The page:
Interviews and feedback

Published: By

Periods of political and economic uncertainty are not an obvious time for actively seeking jobs or thinking of a career change. Interestingly, however, whilst there is some level of caution and the market is not exactly bubbling over at the moment, there is still a lot of movement with people changing jobs and companies recruiting. The number of new recruitment agencies entering the market is an indication that it is flourishing!

Whatever the choice of recruitment method, the interview remains at the heart of most selection processes. Interviews can be a varied encounter, depending upon the preparation, skills and experience of both parties.

A common topic of debate about the selection process is that of interview feedback.

Is there anything more frustrating than going for an interview, being rejected and having no idea why?

This may be second only to applying for a job and receiving absolutely no response whatsoever!

So, what can you do about it?

Well, the straight answer currently is not an awful lot, but using the small amount that you can do and also relying on or demanding best practice may help you.

First of all, make sure that you give the best interview that you can.  Make sure that you prepare as best you can. Ironically, it is sometimes the simple things that go wrong. Here the ten most memorable negative experiences with an applicant interview that companies (and agencies and head-hunters) remember:

  1. Lateness – without apology or excuse;
  2. Getting the name of the interviewer and/or company wrong;
  3. Not remembering what specific job they have applied for;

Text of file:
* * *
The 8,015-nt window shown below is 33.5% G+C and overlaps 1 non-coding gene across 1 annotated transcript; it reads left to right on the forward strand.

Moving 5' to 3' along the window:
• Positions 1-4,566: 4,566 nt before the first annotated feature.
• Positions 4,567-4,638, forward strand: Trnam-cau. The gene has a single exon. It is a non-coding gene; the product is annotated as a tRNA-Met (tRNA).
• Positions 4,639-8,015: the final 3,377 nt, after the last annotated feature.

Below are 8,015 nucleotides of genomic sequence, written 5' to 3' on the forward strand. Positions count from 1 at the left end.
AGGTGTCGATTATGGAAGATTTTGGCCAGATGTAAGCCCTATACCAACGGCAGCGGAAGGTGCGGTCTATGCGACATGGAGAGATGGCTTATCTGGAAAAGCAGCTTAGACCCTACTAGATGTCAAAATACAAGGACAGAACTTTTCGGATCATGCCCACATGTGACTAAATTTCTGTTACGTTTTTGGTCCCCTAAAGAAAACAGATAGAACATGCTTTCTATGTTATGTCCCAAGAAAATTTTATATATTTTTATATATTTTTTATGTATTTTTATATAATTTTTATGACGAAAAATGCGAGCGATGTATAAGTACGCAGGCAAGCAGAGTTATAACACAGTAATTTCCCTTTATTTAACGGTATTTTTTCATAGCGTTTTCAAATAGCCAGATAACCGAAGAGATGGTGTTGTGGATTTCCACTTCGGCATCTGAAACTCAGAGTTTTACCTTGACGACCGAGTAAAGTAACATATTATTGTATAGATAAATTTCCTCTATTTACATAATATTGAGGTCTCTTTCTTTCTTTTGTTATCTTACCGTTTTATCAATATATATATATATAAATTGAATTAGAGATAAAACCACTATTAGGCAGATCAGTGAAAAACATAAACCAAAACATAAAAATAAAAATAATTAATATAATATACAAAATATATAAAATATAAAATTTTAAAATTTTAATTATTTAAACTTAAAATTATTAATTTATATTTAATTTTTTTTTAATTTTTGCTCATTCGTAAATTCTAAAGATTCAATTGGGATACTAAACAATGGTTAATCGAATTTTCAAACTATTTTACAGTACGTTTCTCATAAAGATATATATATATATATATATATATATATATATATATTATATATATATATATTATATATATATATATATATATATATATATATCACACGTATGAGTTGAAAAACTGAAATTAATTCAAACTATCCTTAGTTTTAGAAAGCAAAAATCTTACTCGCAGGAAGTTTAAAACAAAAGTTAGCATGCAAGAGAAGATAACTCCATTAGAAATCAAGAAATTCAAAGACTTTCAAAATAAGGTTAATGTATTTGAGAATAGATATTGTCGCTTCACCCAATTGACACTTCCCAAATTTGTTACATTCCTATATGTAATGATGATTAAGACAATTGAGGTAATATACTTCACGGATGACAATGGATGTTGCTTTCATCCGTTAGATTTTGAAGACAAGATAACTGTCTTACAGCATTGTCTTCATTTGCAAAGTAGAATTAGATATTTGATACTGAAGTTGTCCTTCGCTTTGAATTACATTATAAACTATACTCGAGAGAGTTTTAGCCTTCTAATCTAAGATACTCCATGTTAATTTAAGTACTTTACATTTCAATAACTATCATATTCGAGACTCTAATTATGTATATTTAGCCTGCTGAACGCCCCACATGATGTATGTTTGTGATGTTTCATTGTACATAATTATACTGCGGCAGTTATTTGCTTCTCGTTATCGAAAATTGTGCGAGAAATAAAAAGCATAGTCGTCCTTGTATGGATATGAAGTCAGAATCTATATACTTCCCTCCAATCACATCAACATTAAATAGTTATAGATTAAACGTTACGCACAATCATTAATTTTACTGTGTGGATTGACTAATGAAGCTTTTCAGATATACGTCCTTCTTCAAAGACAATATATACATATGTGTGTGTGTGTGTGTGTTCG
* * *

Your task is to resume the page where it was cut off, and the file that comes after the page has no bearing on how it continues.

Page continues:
4. Apparent disparities in dates of previous employment;
  5. Spending time badmouthing previous employers;
  6. Taking a mobile phone call or sending a text during the interview;
  7. Swearing or using bad language during interview;
  8. Smelling of alcohol or cigarettes;
  9. Badly groomed or unclean – or in dirty or un-ironed clothing;
  10. Appearing uninterested – taking being relaxed too far.

If you avoided all of the above, and are confident that you were engaged and engaging, gave positive answers to questions and got on well with your interviewers, but still receive a rejection, then contact them and ask for the reasons why you were not hired. 

The rejection may be nothing to do with you, but could be because the parameters of the role have changed, or the place has been filled by someone promoted from within, or the budget for the role has been taken up elsewhere, or the project has gone on hold.

If it is a case that another candidate was preferred to you, then you can ask why. But, try not to come across as belligerent or confrontational.  There are other ways to ask the question than simply: “How come I didn’t get the job?”. 

Potential employers are under no legal obligation to tell you why you were unsuccesful.  This is more about good practice. As an HR consultant, I would always advise my clients to provide constructive feedback to an unsuccessful candidate. Otherwise, how can they learn from the experience? 

There are moves afoot – largely pressure on various social media sites – to urge for legislation to be put into place whereby interview feedback is mandatory. But we’re far from there yet.  

What we can do however, is rely on a company’s concern for their reputation and need to be an attractive employer. Certainly, this will work in the incestuous world of architecture. Everyone knows someone who knows someone. A bad experience will be shared. So, how can we make use of this?